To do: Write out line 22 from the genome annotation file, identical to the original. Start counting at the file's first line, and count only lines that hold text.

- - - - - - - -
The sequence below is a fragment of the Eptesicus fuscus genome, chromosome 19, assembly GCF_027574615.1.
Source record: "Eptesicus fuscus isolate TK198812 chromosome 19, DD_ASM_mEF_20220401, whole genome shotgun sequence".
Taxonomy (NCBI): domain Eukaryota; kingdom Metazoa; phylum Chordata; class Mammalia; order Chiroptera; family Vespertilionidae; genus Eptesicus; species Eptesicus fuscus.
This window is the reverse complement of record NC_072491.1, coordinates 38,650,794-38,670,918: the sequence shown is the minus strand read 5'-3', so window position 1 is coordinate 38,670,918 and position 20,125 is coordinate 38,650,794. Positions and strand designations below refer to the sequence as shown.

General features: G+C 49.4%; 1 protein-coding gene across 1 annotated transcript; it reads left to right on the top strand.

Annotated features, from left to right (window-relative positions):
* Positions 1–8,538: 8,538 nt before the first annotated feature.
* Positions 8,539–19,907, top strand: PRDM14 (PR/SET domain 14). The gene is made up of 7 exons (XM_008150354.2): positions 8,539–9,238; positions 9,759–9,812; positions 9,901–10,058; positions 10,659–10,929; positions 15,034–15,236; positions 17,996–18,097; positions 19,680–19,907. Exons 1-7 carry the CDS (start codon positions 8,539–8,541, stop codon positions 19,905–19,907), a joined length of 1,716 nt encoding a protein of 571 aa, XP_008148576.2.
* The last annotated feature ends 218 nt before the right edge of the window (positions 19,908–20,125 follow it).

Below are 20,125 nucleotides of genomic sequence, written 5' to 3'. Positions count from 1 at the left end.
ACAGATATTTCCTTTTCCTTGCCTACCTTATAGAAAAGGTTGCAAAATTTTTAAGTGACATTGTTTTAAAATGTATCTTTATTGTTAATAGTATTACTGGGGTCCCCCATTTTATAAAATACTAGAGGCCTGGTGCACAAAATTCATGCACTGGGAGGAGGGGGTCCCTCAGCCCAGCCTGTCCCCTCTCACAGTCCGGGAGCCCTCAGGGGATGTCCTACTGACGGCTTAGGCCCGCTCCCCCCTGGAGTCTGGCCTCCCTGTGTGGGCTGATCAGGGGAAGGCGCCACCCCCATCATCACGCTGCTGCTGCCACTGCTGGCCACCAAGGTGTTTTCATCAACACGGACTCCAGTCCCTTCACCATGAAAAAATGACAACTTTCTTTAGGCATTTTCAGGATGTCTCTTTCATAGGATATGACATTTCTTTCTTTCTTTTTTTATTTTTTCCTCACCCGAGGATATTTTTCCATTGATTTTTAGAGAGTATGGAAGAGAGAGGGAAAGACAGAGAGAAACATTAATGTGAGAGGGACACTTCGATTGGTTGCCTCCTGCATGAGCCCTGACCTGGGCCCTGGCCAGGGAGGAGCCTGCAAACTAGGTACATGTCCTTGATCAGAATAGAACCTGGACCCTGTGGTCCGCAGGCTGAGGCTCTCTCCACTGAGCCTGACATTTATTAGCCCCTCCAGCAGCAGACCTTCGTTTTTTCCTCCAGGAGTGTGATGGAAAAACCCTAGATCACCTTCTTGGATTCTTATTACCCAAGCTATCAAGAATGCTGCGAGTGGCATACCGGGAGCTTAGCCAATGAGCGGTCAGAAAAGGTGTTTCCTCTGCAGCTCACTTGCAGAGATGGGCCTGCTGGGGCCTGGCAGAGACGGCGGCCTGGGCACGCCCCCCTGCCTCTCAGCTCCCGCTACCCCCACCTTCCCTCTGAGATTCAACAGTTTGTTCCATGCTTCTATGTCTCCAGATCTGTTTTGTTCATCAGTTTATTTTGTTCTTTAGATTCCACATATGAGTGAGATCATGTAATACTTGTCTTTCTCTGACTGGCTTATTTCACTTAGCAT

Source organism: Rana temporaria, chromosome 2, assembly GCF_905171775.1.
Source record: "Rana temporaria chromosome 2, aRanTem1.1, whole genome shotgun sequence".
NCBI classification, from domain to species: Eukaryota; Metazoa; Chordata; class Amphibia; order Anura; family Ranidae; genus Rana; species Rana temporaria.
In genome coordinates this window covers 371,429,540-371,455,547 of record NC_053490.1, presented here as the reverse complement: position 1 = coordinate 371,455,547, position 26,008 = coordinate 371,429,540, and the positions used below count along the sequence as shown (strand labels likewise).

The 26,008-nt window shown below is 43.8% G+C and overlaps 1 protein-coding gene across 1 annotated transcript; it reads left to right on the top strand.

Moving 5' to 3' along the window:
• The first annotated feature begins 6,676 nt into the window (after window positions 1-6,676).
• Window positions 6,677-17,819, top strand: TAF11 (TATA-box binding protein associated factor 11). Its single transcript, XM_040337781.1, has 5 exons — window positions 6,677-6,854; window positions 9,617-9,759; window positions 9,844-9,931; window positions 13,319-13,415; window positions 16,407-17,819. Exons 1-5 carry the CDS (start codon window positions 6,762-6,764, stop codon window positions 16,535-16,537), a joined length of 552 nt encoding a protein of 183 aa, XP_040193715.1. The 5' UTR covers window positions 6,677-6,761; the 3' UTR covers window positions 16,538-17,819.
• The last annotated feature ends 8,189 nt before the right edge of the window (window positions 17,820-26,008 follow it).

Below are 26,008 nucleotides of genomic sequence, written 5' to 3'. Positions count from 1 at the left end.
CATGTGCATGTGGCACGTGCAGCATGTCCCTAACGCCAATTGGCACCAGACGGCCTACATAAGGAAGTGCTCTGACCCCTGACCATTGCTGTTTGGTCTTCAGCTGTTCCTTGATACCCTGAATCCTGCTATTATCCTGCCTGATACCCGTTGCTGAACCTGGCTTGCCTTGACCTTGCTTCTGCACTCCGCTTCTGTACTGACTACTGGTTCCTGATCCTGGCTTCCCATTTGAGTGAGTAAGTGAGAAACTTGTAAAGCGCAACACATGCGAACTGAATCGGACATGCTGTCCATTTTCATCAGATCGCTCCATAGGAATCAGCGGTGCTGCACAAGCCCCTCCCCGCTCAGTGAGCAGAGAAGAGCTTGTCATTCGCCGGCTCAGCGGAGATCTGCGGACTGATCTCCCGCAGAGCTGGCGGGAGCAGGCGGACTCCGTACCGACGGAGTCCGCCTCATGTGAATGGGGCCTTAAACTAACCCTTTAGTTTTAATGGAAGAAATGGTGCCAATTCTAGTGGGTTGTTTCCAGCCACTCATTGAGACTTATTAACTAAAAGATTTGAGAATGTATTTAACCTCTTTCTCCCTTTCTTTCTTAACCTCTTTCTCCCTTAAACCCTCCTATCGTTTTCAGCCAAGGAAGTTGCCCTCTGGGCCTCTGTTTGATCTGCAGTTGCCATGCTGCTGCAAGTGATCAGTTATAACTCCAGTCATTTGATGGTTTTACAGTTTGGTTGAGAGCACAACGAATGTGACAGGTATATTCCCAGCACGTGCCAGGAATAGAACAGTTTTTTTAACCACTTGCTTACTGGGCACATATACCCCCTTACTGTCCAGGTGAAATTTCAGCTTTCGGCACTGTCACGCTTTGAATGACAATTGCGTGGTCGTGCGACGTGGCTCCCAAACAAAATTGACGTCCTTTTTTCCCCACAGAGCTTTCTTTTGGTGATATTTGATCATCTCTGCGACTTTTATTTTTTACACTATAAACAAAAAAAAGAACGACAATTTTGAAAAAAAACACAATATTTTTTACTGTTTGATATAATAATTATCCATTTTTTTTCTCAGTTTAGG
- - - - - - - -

CATGTGCATGTGGCACGTGCAGCATGTCCCTAACGCCAATTGGCACCAGACGGCCTACATAAGGAAGTGCTCTGACCCCTGACCATTGCTGTTTGGTCTTCAGCTGTTCCTTGATACCCTGAATCCTGCTATTATCCTGCCTGATACCCGTTGCTGAACCTGGCTTGCCTTGACCTTGCTTCTGCACTCCGCTTCTGTACTGACTACTGGTTCCTGATCCTGGCTTCCCATTTGAGTGAGTAAGTGAGAAACTTGTAAAGCGCAACACATGCGAACTGAATCGGACATGCTGTCCATTTTCATCAGATCGCTCCATAGGAATCAGCGGTGCTGCACAAGCCCCTCCCCGCTCAGTGAGCAGAGAAGAGCTTGTCATTCGCCGGCTCAGCGGAGATCTGCGGACTGATCTCCCGCAGAGCTGGCGGGAGCAGGCGGACTCCGTACCGACGGAGTCCGCCTCATGTGAATGGGGCCTTAAACTAACCCTTTAGTTTTAATGGAAGAAATGGTGCCAATTCTAGTGGGTTGTTTCCAGCCACTCATTGAGACTTATTAACTAAAAGATTTGAGAATGTATTTAACCTCTTTCTCCCTTTCTTTCTTAACCTCTTTCTCCCTTAAACCCTCCTATCGTTTTCAGCCAAGGAAGTTGCCCTCTGGGCCTCTGTTTGATCTGCAGTTGCCATGCTGCTGCAAGTGATCAGTTATAACTCCAGTCATTTGATGGTTTTACAGTTTGGTTGAGAGCACAACGAATGTGACAGGTATATTCCCAGCACGTGCCAGGAATAGAACAGTTTTTTTAACCACTTGCTTACTGGGCACATATACCCCCTTACTGTCCAGGTGAAATTTCAGCTTTCGGCACTGTCACGCTTTGAATGACAATTGCGTGGTCGTGCGACGTGGCTCCCAAACAAAATTGACGTCCTTTTTTCCCCACAGAGCTTTCTTTTGGTGATATTTGATCATCTCTGCGACTTTTATTTTTTACACTATAAACAAAAAAAAGAACGACAATTTTGAAAAAAAACACAATATTTTTTACTGTTTGATATAATAATTATCCATTTTTTTTCTCAGTTTAGG